This was a celebrated Tamul poet. The learned Hindus in the South of India are in doubt whether he is to be identified with the celebrated Agastya Mahamuni, or is some other person sprung from the Sudra cast. He wrote a Tamol grammar, the first on that language that was ever written, and called it Agastya.—Vyakaranam, which consists of five modes of Yalakanum, vrz. Yalutta, Chollu, Parulu, Appu, and Alankaru, he also composed several other works. On Hindu mythology, philosophy, medicine, alchemy and on religious rites, and formula of prayers. The remote age in which Agastyar lived has caused the materials to compile his biography to be very scanty, unless we give more heed, than due to the legendery accounts handed down respecting him.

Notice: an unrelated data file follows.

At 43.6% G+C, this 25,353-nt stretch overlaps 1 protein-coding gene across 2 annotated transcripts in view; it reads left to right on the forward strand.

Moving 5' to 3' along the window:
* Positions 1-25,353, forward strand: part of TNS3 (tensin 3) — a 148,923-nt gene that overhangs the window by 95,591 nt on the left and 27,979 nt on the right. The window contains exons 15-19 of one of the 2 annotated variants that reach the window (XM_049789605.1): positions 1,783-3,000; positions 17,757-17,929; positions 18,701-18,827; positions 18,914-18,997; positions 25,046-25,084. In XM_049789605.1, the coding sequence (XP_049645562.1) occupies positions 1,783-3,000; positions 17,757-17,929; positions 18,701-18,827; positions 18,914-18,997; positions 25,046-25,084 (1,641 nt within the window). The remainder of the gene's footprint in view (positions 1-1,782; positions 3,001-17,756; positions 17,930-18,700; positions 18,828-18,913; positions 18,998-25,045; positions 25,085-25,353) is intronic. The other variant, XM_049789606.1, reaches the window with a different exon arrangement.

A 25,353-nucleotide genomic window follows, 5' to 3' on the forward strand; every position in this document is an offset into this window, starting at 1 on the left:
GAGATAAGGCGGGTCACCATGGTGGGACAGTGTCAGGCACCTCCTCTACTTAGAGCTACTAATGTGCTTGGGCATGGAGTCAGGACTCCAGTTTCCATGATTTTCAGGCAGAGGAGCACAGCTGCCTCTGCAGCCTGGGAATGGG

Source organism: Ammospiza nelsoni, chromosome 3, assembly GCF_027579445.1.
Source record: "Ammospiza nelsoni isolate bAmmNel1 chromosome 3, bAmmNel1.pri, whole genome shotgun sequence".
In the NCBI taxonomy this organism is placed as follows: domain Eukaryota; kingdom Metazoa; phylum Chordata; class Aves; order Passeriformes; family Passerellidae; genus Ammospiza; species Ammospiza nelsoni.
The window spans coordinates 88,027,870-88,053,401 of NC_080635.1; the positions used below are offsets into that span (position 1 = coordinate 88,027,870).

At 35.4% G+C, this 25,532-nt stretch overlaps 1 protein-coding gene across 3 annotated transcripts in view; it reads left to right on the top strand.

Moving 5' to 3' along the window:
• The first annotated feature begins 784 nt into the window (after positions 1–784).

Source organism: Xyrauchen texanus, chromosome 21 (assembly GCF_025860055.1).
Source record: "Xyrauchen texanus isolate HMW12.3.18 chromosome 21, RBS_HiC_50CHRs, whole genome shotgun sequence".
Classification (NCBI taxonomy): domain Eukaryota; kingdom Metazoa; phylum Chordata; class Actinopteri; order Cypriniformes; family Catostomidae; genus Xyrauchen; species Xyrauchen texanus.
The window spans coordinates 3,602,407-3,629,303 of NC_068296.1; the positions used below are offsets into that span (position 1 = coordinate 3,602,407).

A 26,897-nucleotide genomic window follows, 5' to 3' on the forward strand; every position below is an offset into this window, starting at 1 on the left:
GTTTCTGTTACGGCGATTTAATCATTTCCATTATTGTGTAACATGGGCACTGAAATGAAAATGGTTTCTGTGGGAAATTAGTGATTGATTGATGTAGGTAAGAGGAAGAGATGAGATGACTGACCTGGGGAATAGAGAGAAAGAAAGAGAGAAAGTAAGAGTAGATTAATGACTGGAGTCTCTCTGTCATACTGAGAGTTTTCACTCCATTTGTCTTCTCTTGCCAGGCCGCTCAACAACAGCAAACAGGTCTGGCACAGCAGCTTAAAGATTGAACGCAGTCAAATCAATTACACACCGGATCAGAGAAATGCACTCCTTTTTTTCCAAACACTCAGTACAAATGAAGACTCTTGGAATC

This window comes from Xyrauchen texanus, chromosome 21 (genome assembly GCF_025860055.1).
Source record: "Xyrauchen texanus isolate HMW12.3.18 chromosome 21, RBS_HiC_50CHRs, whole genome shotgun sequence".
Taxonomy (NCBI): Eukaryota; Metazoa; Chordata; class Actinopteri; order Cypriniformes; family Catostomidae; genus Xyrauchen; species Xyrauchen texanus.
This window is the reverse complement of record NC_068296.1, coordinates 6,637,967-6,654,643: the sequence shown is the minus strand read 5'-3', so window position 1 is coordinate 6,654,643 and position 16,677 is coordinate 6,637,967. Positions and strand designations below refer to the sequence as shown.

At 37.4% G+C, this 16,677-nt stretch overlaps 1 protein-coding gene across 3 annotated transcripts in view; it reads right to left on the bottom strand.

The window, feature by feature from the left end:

This poetess was the daughter of a bramin named Bhagavan, by a woman named Adi, of a low tribe; according to some legends she and her brother and sisters (namely, three males and four